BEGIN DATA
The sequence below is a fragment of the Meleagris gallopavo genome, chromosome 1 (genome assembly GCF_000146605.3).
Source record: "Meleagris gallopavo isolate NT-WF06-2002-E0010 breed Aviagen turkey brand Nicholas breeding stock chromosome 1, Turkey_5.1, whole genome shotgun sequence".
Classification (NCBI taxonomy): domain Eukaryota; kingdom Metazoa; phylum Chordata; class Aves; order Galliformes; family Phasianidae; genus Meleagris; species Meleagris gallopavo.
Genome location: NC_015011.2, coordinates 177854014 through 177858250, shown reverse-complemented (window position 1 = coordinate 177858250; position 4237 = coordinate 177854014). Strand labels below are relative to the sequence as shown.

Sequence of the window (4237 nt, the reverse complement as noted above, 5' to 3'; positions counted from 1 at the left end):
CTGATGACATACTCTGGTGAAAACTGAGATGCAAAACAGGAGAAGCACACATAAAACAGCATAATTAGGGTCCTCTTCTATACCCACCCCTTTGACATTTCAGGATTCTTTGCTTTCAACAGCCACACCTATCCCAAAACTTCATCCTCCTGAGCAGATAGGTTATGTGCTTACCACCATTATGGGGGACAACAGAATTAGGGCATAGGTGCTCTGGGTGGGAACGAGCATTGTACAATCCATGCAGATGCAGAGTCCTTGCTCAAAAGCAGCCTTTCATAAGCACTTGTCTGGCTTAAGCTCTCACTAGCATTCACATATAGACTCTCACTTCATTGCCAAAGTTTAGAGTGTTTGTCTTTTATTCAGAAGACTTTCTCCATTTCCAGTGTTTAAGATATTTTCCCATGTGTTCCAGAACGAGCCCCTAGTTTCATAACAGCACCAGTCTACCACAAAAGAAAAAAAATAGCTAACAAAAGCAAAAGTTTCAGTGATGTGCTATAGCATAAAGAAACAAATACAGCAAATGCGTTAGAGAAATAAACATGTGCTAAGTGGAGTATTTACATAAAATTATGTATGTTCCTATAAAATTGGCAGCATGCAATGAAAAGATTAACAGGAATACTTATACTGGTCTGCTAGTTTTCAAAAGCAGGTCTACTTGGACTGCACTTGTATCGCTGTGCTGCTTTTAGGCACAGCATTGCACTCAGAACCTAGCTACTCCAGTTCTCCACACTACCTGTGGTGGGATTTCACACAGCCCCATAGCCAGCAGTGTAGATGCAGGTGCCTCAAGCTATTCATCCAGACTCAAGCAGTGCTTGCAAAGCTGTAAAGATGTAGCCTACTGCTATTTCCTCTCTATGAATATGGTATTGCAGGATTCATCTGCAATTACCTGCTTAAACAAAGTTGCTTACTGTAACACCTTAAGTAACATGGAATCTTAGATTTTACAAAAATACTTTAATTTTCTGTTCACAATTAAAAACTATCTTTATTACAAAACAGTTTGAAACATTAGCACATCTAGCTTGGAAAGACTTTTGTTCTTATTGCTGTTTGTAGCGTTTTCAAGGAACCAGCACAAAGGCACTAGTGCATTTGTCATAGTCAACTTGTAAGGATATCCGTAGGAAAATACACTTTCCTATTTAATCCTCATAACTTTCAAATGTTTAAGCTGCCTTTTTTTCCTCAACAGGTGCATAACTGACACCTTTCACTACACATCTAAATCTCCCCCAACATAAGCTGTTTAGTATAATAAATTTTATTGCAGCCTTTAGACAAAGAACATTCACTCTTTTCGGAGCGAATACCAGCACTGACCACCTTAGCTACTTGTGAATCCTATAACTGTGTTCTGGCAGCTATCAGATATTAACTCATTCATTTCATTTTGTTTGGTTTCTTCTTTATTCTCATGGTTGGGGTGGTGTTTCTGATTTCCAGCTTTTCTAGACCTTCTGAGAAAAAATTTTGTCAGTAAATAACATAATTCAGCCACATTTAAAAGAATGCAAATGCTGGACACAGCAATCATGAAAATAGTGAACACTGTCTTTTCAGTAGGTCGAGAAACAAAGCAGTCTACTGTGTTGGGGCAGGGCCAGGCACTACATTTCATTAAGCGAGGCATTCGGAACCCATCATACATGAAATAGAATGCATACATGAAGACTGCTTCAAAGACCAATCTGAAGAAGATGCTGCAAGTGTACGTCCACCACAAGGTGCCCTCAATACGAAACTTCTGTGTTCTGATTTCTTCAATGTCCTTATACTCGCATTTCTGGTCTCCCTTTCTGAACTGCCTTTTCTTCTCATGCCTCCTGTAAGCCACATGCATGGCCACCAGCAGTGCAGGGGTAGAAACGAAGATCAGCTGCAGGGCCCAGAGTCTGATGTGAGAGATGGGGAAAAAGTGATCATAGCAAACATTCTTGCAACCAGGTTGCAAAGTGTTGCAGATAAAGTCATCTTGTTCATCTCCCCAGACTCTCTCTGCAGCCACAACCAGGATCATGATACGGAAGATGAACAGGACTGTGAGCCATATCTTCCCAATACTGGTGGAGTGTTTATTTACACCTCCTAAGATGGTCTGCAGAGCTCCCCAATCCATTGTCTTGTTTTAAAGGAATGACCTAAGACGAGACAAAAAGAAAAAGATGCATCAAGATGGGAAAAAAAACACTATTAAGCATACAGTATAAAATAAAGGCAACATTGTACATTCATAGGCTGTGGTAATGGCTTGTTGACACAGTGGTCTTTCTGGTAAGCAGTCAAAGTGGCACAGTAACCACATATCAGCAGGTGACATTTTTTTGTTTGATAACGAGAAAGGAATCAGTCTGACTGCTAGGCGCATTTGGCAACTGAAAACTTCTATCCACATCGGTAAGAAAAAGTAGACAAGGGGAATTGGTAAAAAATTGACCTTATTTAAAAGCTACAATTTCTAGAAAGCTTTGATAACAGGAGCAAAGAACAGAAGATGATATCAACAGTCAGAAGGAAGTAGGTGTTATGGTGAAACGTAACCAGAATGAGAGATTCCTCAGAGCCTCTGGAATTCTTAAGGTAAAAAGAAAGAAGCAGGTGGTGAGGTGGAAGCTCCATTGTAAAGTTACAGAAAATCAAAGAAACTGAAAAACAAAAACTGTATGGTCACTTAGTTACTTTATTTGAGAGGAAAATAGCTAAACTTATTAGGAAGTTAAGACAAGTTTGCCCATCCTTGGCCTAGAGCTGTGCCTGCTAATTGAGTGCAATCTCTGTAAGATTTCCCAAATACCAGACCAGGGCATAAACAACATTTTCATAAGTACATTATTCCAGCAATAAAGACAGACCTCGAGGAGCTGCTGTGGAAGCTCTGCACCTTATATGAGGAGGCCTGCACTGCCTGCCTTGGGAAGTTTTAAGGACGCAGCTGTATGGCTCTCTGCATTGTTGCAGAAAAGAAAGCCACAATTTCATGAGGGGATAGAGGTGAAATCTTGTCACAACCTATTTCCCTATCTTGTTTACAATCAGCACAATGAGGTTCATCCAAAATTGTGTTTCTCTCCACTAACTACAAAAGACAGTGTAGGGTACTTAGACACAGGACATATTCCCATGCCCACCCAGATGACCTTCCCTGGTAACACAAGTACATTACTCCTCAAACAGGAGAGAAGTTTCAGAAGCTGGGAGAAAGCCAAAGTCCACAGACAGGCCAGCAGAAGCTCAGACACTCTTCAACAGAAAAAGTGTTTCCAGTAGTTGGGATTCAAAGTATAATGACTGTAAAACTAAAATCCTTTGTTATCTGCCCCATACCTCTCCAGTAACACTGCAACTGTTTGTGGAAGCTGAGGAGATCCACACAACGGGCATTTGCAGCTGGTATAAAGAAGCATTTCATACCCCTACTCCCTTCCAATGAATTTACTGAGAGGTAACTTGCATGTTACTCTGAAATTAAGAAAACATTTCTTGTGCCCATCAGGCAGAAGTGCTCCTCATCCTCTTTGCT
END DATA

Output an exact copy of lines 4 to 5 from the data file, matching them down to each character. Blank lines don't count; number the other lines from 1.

Genome location: NC_015011.2, coordinates 177854014 through 177858250, shown reverse-complemented (window position 1 = coordinate 177858250; position 4237 = coordinate 177854014). Strand labels below are relative to the sequence as shown.

Sequence of the window (4237 nt, the reverse complement as noted above, 5' to 3'; positions counted from 1 at the left end):